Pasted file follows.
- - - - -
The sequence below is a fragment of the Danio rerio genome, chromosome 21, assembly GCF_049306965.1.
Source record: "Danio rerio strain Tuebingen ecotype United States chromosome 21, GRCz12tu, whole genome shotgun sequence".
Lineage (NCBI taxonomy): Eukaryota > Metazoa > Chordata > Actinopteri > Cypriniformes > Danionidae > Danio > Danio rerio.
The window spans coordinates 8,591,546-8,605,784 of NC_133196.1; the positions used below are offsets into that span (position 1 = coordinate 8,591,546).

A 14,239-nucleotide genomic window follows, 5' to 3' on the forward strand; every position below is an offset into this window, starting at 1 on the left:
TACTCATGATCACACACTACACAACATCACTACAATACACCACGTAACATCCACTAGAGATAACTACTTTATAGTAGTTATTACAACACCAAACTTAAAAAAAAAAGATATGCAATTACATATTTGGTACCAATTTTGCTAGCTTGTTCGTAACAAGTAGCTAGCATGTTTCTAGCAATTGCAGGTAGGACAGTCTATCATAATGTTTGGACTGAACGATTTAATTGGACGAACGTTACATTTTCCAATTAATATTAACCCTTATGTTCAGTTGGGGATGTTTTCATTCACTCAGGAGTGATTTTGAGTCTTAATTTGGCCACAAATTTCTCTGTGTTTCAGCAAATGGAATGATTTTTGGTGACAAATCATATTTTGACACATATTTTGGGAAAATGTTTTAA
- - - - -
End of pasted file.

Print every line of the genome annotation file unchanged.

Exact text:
The sequence below is a fragment of the Danio rerio genome, chromosome 21, assembly GCF_049306965.1.
Source record: "Danio rerio strain Tuebingen ecotype United States chromosome 21, GRCz12tu, whole genome shotgun sequence".
Lineage (NCBI taxonomy): Eukaryota > Metazoa > Chordata > Actinopteri > Cypriniformes > Danionidae > Danio > Danio rerio.
The window spans coordinates 8,591,546-8,605,784 of NC_133196.1; the positions used below are offsets into that span (position 1 = coordinate 8,591,546).

A 14,239-nucleotide genomic window follows, 5' to 3' on the forward strand; every position below is an offset into this window, starting at 1 on the left:
TACTCATGATCACACACTACACAACATCACTACAATACACCACGTAACATCCACTAGAGATAACTACTTTATAGTAGTTATTACAACACCAAACTTAAAAAAAAAAGATATGCAATTACATATTTGGTACCAATTTTGCTAGCTTGTTCGTAACAAGTAGCTAGCATGTTTCTAGCAATTGCAGGTAGGACAGTCTATCATAATGTTTGGACTGAACGATTTAATTGGACGAACGTTACATTTTCCAATTAATATTAACCCTTATGTTCAGTTGGGGATGTTTTCATTCACTCAGGAGTGATTTTGAGTCTTAATTTGGCCACAAATTTCTCTGTGTTTCAGCAAATGGAATGATTTTTGGTGACAAATCATATTTTGACACATATTTTGGGAAAATGTTTTAA